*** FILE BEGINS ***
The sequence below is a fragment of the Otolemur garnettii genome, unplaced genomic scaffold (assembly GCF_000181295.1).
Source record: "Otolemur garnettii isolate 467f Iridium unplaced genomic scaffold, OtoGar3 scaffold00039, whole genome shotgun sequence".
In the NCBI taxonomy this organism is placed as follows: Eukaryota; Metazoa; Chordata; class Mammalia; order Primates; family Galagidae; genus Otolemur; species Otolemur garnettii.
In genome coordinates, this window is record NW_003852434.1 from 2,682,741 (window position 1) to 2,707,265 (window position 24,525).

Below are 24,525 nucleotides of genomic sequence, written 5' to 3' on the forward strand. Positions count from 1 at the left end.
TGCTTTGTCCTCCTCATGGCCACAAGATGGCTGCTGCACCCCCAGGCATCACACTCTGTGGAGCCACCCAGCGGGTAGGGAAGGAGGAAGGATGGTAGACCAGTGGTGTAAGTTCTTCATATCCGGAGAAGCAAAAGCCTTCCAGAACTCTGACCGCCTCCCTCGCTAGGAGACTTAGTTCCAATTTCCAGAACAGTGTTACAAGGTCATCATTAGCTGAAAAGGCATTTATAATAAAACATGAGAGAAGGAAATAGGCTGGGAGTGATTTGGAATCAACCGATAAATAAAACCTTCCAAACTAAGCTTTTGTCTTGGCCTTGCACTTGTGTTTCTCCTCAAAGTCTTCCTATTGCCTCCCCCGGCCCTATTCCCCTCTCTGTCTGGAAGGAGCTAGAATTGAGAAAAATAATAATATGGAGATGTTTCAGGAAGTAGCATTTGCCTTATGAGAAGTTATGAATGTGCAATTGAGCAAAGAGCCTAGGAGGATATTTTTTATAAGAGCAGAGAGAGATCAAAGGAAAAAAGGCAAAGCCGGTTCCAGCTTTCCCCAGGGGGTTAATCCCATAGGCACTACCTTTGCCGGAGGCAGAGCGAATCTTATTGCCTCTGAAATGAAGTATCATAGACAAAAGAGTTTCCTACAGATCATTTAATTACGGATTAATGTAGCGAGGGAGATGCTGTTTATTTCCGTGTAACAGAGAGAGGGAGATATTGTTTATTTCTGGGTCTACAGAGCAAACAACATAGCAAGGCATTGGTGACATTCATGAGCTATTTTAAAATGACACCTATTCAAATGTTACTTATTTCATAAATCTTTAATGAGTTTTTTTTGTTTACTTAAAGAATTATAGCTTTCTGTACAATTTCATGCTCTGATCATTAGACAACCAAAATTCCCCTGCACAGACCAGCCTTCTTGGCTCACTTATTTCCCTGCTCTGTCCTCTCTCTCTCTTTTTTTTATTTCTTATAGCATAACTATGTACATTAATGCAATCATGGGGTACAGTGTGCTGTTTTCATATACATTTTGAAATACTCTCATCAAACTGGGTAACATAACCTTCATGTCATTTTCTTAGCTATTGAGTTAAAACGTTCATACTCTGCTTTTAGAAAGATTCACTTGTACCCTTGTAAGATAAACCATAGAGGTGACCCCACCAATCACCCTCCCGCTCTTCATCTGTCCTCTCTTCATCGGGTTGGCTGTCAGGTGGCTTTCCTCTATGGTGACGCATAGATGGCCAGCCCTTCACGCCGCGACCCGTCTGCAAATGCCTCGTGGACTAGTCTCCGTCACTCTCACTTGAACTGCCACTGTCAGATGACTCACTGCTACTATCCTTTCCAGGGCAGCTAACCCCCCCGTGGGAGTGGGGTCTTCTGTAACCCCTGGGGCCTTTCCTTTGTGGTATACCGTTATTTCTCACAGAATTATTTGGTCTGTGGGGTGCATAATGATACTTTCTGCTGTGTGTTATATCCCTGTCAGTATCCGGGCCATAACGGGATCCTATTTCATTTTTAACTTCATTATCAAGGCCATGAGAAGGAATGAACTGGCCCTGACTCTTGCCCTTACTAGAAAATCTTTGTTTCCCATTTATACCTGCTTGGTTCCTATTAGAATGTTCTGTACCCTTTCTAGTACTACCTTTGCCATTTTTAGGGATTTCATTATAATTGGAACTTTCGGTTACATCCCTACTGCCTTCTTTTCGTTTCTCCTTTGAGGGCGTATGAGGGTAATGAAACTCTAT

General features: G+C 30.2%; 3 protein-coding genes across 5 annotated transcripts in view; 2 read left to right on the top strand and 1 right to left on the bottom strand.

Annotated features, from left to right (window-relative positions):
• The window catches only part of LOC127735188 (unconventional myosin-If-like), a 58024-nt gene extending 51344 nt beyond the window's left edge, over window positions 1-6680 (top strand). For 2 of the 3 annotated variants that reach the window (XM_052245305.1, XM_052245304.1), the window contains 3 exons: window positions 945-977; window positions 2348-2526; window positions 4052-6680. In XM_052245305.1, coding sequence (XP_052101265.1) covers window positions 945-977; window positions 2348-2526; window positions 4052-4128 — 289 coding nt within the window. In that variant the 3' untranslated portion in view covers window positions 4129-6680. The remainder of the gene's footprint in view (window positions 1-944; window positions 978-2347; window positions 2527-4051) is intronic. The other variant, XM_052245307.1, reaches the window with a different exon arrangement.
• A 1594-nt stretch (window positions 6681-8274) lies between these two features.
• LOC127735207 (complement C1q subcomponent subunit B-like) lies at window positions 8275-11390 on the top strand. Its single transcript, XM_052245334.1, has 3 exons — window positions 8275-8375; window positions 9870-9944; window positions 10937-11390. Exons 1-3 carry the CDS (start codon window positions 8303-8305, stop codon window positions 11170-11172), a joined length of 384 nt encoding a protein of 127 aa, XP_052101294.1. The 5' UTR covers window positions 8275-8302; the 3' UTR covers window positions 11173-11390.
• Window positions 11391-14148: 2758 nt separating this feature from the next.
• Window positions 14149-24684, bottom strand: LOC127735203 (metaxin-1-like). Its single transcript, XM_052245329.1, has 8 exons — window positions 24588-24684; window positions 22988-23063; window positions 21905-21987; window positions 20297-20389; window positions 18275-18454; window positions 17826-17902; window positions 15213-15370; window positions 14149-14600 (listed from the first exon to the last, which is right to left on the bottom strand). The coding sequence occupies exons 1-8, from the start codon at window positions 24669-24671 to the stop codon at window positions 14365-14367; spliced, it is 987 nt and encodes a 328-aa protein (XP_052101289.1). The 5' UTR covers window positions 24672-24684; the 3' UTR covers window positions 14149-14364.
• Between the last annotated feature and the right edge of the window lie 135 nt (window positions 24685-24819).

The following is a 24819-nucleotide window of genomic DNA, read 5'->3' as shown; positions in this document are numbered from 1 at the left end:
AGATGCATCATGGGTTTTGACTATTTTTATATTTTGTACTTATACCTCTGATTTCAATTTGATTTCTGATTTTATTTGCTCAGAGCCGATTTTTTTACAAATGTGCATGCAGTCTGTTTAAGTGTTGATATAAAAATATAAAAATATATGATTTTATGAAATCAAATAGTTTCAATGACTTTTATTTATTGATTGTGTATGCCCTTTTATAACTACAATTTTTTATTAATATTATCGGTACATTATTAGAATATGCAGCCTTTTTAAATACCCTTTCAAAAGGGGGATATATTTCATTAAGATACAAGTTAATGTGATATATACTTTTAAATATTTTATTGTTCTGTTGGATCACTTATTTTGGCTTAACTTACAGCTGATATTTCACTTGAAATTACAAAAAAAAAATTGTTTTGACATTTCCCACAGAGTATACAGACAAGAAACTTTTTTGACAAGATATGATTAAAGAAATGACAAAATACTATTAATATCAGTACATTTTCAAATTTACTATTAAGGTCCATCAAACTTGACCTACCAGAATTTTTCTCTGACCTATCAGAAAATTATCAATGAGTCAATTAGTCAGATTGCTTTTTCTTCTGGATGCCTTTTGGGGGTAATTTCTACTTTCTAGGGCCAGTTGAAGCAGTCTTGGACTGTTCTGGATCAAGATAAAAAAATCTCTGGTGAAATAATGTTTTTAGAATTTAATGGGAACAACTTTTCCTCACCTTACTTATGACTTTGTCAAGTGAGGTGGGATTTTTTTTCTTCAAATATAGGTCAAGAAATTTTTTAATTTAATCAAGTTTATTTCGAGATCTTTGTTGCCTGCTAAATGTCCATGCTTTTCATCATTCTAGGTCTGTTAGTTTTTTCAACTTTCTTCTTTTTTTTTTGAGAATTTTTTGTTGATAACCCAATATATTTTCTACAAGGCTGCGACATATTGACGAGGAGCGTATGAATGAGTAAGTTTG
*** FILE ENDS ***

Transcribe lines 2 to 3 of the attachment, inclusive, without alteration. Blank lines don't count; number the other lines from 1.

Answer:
Source record: "Otolemur garnettii isolate 467f Iridium unplaced genomic scaffold, OtoGar3 scaffold00039, whole genome shotgun sequence".
In the NCBI taxonomy this organism is placed as follows: Eukaryota; Metazoa; Chordata; class Mammalia; order Primates; family Galagidae; genus Otolemur; species Otolemur garnettii.